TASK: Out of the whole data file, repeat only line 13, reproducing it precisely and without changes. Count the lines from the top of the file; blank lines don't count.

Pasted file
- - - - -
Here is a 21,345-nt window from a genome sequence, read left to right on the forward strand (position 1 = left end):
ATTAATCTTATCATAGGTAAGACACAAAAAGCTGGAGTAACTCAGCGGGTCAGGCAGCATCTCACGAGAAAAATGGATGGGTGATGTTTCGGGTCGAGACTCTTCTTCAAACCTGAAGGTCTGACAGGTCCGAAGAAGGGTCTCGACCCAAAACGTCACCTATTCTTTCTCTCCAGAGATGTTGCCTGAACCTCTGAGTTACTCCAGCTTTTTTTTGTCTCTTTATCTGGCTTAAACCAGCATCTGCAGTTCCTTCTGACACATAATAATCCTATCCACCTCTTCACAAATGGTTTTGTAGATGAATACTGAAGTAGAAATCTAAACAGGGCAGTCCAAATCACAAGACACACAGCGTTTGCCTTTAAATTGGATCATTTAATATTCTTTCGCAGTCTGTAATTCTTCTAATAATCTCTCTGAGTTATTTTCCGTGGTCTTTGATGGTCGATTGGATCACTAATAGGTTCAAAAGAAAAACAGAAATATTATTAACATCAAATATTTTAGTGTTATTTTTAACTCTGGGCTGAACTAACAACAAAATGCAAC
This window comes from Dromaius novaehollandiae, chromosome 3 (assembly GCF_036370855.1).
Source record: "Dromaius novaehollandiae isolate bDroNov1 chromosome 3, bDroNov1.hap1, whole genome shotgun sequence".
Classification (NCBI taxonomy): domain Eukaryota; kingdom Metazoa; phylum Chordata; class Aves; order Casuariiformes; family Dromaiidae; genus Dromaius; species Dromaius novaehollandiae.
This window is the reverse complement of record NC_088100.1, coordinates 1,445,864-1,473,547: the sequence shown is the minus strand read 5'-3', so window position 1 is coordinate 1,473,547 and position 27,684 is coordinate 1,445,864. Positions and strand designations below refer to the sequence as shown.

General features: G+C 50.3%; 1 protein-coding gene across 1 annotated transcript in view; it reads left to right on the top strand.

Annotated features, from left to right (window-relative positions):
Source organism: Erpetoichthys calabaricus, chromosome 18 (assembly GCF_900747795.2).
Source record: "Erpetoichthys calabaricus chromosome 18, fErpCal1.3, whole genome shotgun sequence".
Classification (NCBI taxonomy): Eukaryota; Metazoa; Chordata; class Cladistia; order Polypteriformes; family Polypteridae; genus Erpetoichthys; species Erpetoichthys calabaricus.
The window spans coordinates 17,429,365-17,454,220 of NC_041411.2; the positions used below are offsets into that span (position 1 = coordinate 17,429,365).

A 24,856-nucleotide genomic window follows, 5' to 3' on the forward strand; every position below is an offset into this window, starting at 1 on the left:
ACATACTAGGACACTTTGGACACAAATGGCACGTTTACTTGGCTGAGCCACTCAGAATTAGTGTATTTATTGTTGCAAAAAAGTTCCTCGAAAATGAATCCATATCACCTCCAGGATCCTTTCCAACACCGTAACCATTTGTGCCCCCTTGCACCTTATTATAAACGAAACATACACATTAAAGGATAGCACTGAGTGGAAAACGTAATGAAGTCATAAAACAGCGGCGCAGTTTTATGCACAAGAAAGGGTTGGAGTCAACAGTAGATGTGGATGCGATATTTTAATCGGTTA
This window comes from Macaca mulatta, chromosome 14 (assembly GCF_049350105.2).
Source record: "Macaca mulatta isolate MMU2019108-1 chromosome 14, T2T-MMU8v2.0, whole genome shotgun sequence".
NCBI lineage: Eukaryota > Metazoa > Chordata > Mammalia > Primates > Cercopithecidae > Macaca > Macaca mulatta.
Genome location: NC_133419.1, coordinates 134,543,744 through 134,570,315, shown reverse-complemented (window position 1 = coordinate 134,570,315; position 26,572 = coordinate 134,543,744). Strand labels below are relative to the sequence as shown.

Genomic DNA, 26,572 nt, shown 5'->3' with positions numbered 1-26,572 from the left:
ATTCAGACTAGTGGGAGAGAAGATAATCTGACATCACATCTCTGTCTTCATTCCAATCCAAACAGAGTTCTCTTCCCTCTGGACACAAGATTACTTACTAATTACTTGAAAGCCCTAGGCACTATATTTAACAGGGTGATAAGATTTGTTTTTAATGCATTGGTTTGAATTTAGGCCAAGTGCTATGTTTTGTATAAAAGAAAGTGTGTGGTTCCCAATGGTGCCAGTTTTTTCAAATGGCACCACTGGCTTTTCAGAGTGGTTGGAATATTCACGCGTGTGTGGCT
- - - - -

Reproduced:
A 24,856-nucleotide genomic window follows, 5' to 3' on the forward strand; every position below is an offset into this window, starting at 1 on the left: